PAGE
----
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Who Sexually Abuses Children?

When we think about people who abuse or hurt children we often think of a stranger in a long coat who lurks in the bushes near where our children play.  This is not the case.  Most sexual abusers are people that the child knows; it could even be someone they care about and trust.

In 85% of sexual abuse situations children and teens are sexually abused by someone they know and trust.  Most abusers are family members (parents, aunts/uncles, cousins).  They are people who are in close contact with children, like neighbors, babysitters, religious leaders or coaches. 

Unfortunately we cannot walk down the street and pick out the abusers, we cannot tell just from how a person looks.  What we do know is that sexual abuse happens every where, to all kinds of people.  That means that people who sexually abuse children can live in the same neighborhood we do, shop at the same stores and go to the same restaurants. 

It can be very scary to realize that a sexual abuser could be anyone- how do you protect your children?  You can help protect your children and family by knowing the patterns of an abuser. 


Many sexual abusers engage in what is called grooming behavior.  The grooming process begins with the abuser identifying a vulnerable child.  Some of the things that the abuser will look for are children who have low self-esteem or lack confidence, are lonely or are in need of attention. 

After picking a child, the abuser then forms a relationship with the child.  This is different from a normal adult-child relationship because the abuser interacts with the child as if they were a child; they are friends and equals.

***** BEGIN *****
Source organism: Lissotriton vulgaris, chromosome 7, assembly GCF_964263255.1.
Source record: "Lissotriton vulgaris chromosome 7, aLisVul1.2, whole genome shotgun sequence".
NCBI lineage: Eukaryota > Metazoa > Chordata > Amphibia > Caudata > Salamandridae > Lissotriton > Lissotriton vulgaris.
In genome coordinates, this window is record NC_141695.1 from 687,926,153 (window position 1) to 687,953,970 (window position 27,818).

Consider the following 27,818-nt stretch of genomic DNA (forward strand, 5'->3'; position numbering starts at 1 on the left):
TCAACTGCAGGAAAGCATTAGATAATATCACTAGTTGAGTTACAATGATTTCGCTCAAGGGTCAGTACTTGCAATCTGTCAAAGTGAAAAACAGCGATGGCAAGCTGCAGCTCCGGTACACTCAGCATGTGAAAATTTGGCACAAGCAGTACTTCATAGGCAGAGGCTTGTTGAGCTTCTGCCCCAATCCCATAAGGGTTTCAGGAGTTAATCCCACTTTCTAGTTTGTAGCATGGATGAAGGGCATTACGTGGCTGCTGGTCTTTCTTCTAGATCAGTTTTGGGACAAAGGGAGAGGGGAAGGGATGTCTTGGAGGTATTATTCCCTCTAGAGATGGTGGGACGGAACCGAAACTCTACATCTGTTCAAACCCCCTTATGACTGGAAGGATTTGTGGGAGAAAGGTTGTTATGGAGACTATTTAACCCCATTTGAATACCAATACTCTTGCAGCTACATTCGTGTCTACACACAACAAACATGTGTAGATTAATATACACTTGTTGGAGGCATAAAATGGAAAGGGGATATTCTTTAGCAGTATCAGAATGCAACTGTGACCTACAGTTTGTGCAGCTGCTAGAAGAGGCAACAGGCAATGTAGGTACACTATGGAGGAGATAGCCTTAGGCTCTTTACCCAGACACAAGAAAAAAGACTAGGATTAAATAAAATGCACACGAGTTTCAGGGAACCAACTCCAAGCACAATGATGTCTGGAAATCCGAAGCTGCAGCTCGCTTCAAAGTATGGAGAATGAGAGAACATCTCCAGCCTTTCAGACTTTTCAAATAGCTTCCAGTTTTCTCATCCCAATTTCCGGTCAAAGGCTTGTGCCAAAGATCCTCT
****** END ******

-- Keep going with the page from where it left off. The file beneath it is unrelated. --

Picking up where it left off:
Once the relationship is formed, the abuser begins to desensitize the child to touch.  At first there might be a lot of tickling or roughhousing, and once the child gets used to being touched the abuser will then begin touching in other ways.  The boundaries between appropriate and inappropriate touch are made fuzzy. 

The abuser will do a number of things to stop the child from telling.  They may tell the child that it is “their little secret”, say that if the child tells the child will get in trouble, or that if they tell no one will believe them.  Many children feel isolated because they are keeping such a big secret.  

The final step in the grooming process is to make the child feel like the abuse is their fault.  Victims often believe that they did something to cause the abuse or that by not fighting back or saying “no” that they let the abuse happen.  It can be very confusing, and the victim often feels guilty.  

Visit the Stop It Now! The Campaign to Prevent Child Sexual Abuse web site for more information on people who sexually abuse children and warning signs about sexual abuse.


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